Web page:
Look at the colours of these peppers, how could I not use them quickly. I am a big fan of peppers as they are incredibly versatile, you can cook them quickly or a long time and they have a different texture. They work wonderfully in a salad, either raw of cooked and are very tasty when stuffed, roasted, as the main ingredient or as a complimentary ingredient in another recipe. When I was a vegetarian they became a stable in my diet and even now that I'm a meat eater I still use them a lot.
This is a very simple recipe that you can cook either quickly, if you want crunchy peppers or longer if you like them softer and sweeter. It's also very low in fat and a healthy meal and if you don't want to use chicken it makes a lovely light vegetarian meal.
- 2 tbls extra virgin olive oil
- 1 large onion, finely sliced
- 2 cloves of garlic, finely sliced
- 1 red chilli (optional)
- 4 peppers of each colour, red, yellow, green and orange, sliced
- 400g tinned tomatoes
- 2 tbls tomato purée
- 1 tsp mixed herbs
- 1-2 bay leaves
- 400g chicken thighs, skinned, boned and diced
- 100g black olive, stoned and sliced
- salt and pepper to season
- (serves 4)
Put the oil into a pan and turn on the heat. Add the onions, garlic and chilli (if using) and cook for 5-10 minutes or until the onions are soft, but do not allow to brown.
Add the sliced peppers and mix into the onion mixture and gently fry for 4-5 minutes.
Throw in the tinned tomatoes, tomato purée, mixed herbs and bay leaves and mix together and bring to the boil
Add the chicken, olives and salt and pepper to season. Cook for a minimum of 15 minutes or until the chicken is cooked or like me for over an hour as I like soft peppers
Serve with any kind of pasta or long grain rice.
Saturday, 1 December 2012
|Hammour and Tomato and Mushroom Cous Cous|
I cannot believe that it has been a month since my last entry, I had not realised it was so long since I added an entry. I wouldn't mind if I I didn't have so much to write about, but I've gathered a lot material in the last four weeks whilst I've been in Dubai. The big problem is getting time and the energy to write it all up. In fact since being in Dubai all sort of things that was common in the UK has gone out of the window. My exercise regime is almost dead and I've got to train for my first ever marathon in April – not sure how that is going to pan out. My healthier style of eating has taken a real battering. At least I've not succumbed, like a lot of ex-pats, and that is going out to cheap restaurants, which there are a lot of in Dubai. I have tried a few and they do produce really flavoursome food, but it's full of salt, cream and saturate fat to name an few items.
I guess I am lucky
because I find cooking a way of relaxing and I have managed to come
up some wonderful, flavoursome and tasty recipes, like Nile Perch and
beans stew, Chorizo and Pepper pasta and my dinner last night slow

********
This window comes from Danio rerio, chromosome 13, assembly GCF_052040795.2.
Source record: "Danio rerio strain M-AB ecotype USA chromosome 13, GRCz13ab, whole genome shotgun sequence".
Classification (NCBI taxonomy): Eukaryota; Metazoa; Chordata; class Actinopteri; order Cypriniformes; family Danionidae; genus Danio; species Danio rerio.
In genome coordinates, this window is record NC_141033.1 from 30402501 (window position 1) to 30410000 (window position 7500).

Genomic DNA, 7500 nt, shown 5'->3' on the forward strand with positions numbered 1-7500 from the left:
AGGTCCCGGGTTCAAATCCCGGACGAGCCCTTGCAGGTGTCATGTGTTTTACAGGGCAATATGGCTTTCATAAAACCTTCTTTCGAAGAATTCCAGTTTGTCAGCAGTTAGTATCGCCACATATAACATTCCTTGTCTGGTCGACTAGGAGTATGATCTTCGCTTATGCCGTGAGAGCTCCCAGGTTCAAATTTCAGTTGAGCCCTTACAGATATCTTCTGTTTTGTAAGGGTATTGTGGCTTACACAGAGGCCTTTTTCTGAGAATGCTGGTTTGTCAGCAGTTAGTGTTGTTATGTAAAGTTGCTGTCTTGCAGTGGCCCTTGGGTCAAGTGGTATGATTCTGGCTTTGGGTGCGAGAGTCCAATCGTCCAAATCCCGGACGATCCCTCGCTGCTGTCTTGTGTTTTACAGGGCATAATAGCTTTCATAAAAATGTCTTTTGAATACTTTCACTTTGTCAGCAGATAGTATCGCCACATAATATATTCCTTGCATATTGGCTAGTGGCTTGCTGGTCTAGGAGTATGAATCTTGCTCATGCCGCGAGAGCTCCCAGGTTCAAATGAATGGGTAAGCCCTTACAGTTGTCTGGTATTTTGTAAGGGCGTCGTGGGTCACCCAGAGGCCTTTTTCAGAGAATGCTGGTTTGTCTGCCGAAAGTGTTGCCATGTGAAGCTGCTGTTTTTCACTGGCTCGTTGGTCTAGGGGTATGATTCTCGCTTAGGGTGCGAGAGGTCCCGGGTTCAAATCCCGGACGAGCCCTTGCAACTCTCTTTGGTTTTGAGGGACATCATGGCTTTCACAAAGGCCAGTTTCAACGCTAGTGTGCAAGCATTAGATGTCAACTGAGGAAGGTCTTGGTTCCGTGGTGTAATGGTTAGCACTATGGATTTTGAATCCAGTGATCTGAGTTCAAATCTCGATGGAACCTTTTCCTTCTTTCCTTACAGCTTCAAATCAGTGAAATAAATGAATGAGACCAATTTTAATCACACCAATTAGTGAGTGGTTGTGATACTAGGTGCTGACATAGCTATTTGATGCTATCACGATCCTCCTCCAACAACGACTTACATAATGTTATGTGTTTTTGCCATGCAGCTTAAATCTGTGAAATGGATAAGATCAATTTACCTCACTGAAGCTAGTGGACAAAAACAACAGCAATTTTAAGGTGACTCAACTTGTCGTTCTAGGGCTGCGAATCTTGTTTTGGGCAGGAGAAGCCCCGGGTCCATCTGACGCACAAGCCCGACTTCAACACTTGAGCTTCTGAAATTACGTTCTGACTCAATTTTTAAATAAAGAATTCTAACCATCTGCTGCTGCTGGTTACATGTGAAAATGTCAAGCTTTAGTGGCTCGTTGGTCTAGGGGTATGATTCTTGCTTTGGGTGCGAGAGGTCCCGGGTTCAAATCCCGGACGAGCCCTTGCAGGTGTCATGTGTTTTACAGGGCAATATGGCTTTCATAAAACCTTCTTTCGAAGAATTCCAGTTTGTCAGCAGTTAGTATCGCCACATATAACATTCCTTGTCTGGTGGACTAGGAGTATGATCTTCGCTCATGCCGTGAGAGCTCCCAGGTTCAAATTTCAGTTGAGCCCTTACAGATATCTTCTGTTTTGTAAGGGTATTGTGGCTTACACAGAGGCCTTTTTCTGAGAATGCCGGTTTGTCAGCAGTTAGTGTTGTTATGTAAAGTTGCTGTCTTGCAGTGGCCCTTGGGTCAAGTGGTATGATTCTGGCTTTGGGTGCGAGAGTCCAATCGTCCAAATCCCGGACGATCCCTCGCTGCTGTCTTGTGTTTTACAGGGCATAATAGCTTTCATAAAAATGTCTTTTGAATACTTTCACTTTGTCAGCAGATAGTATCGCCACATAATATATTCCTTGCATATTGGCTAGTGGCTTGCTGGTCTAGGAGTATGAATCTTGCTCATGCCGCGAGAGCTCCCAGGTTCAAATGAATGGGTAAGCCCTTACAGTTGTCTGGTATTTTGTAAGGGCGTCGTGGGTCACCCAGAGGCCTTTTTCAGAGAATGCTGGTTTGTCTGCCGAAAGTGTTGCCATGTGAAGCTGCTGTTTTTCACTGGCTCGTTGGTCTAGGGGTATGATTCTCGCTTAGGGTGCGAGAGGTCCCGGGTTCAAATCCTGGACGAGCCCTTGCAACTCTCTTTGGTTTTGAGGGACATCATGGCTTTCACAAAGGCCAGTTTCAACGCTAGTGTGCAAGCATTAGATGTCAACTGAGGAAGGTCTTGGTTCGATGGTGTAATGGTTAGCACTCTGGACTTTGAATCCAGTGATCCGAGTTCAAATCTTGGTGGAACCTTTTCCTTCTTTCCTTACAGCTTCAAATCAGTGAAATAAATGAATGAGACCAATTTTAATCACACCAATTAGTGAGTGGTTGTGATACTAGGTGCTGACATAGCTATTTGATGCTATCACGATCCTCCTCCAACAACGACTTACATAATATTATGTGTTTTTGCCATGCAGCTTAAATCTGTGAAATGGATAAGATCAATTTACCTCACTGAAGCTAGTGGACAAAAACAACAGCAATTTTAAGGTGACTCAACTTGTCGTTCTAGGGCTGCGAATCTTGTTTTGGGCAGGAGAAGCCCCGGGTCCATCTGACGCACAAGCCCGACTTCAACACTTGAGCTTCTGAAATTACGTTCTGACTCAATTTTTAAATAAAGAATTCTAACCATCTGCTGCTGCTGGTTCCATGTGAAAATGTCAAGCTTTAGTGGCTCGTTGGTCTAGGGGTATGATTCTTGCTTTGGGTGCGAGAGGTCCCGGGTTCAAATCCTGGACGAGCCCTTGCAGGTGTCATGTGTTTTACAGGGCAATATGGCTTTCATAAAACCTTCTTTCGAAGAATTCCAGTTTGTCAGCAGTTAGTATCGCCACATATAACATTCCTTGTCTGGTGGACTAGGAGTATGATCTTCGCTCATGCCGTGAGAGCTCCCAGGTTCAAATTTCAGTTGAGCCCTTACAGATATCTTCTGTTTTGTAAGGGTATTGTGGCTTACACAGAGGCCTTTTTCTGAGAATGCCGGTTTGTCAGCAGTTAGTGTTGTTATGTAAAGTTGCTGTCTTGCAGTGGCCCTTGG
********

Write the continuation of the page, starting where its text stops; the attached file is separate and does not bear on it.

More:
cooked lamb and potato curry to name a few. One thing that I have
found strange is trying to cook for 1 and in fact I've given up and I
am still cooking for four. It just means I've got enough for dinner
the next night and something apart from sandwiches for lunch when at
work. In fact I've started taking food into work to a colleague, who
is from the Philippines and is not use to Western style food, but it
appears she is enjoying every much – or it could be she is just
being polite :-) I've also got no measuring equipment so most of it
is guess work and I'm not really sure how write it up because I want
people to try these recipes. I can hear you say buy some, but I don't
know how much longer I'll be in Dubai and I hate to be part of that
throw away culture. If I leave soon with no one to pass the equipment
on to I will not be happy about throwing it in the bin.
I've also been lucky to
go to some great restaurants, Alma a Momo a superb Moroccan
restaurant in the Mall of the Emirates. A Friday Brunch at the Mayden
Hotel, whilst not the best brunch I've experienced over the years, it
provided a great variety of food with excellent service. In Dubai,
Friday is the first day of the week and Friday brunch is very
popular. A lot of the hotels do a buffet style brunch at different
prices, normally regarding if you drink or not. Over the years I've
been to many and they serve excellent quality with a grand array of
food, due to the amount of different nationalities they have to cater
So please bear with me
and I apologies for my lack of posts which hopefully in the next few
days I will rectify. In this post are some pictures of the foods I've
been lucky to experience and make.
|Cheese (of course!)|
Tuesday, 30 October 2012
I'm not doing to well at blogging at the moment. What with doing a full time job, trying to train for a marathon, visiting places whilst I'm in Dubai and having a lousy kitchen my food regime is very restrictive and quiet frankly cannot always be bothered to make something new. I've done several dishes, but because they aren't a super wow, just an average recipe I'm not sure if I should write them up. Maybe you can help, this is one of those recipes which I made up. To be fair I really enjoyed it and will make again because it's so tasty and easy.